No. 278.
Mr. Pendleton to Mr. Bayard.

No. 418.]

Sir: The Berliner Tageblatt, in its morning issue of to-day, contains a local article giving what purports to be a decision of the administrative authorities concerning the acquisition and loss of citizenship in Germany and the effect of the treaty of February 22, 1868, in reference thereto.

There seems to be nothing particularly new in this resumé of the decision, except possibly in the notice that remonstrance against proceedings of expulsion will not be heard by the administrative authorities, and that the provisions of the fifth paragraph of Article 21, of the [Page 387] law of June 1, 1870, does not apply to persons who have lost their German citizenship by reason of naturalization in a foreign country.

I fail to see the pertinency of this local article to any matter discussed to-day in the above paper, or to any course or matter, depending before the Imperial or state authorities, so far as this legation is advised.

I send herewith the extract from the Berliner Tageblatt, with translation, and the original and translation of subdivision 5 of section 21 of the Imperial law referred to.

I have etc.,

Geo. H. Pendleton.
[Inclosure 1 in No. 418.—Translation. ]

In the mean time a decision of the superior court of administration has been communicated to the Prussian administrative authorities which settles the following:

The provisions of the treaty concluded with the United States of America in relation to citizenship have undergone no change by reason of section 21 of the Imperial law of June 1, 1870, concerning the acquisition and loss of German citizenship in the Empire and state, but have rather received a clear interpretation, that the acquisition of citizenship in the United States, in conjunction with five years uninterrupted residence there, works a loss of citizenship in Germany, and that hence such persons are subject to expulsion from the country until their reacquisition of German citizenship, and that this expulsion can not be called in question by remonstrance to the administrative authorities.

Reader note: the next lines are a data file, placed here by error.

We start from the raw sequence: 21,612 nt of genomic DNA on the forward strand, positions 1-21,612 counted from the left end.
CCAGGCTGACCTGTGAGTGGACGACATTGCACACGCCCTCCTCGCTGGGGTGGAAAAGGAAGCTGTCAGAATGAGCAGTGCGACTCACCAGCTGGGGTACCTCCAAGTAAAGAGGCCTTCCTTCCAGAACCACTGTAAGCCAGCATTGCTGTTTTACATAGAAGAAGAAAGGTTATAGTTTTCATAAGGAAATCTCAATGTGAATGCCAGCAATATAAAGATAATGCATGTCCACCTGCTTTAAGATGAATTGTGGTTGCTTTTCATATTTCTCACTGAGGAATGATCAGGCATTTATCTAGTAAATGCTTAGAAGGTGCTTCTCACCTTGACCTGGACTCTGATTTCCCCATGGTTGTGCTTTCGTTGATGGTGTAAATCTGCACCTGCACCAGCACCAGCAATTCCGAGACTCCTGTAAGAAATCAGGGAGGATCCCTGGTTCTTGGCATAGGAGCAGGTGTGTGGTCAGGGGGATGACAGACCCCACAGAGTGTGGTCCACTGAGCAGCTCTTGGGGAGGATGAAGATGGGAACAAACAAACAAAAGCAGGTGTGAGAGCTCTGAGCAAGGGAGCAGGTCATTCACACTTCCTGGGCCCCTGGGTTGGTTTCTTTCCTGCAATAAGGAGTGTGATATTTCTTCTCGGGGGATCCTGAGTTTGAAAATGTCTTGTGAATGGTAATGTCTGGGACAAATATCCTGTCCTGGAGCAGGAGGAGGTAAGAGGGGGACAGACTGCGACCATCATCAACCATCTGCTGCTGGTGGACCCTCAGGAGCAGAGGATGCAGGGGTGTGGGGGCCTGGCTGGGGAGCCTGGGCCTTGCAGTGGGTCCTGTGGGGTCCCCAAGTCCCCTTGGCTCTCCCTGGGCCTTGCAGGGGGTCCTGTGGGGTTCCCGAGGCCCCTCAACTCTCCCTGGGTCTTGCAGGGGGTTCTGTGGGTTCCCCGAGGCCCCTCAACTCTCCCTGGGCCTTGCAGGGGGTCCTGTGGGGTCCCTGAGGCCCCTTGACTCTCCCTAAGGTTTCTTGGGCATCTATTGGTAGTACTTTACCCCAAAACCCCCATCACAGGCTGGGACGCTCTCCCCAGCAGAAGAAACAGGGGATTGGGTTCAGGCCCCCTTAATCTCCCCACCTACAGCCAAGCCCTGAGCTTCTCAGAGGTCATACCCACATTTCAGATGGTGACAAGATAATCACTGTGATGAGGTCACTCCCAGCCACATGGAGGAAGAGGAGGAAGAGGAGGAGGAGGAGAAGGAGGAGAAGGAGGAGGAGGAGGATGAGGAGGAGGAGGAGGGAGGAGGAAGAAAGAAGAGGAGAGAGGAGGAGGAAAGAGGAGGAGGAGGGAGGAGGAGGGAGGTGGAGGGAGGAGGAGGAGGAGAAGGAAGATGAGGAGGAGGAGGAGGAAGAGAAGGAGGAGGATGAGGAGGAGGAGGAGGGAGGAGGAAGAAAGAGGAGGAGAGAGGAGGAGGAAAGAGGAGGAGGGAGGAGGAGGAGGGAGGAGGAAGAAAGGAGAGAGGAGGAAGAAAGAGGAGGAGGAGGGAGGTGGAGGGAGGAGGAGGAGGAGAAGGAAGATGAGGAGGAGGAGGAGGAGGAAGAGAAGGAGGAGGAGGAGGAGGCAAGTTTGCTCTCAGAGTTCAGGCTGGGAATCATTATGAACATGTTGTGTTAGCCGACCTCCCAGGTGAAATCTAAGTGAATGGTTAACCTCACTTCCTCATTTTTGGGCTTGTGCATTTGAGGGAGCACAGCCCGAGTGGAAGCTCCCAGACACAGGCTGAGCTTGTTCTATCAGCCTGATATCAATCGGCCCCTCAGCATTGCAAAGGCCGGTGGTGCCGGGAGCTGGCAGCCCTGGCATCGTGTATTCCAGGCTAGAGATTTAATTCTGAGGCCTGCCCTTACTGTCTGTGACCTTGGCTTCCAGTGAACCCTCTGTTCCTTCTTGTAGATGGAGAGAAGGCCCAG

The right of reacquiring citizenship in Germany, according to section 21, subdivision 5, of the Imperial law of June 1, 1870, does not extend to persons for whom the acquisition of a foreign citizenship has worked the loss of German citizenship in the Empire and state.

[Inclosure 2 in No. 418.—Translation.]

Subdivision 5 of section 21 of the Imperial law of June 1, 1870, is as follows:

German subjects “who have lost their citizenship by ten years’ residence in a foreign country and subsequently return to the territory of the North German Confederation, acquire citizenship in that state of the confederation in which they take up their residence by a decree of admission of the superior administrative authorities, which must be issued to them at their application.”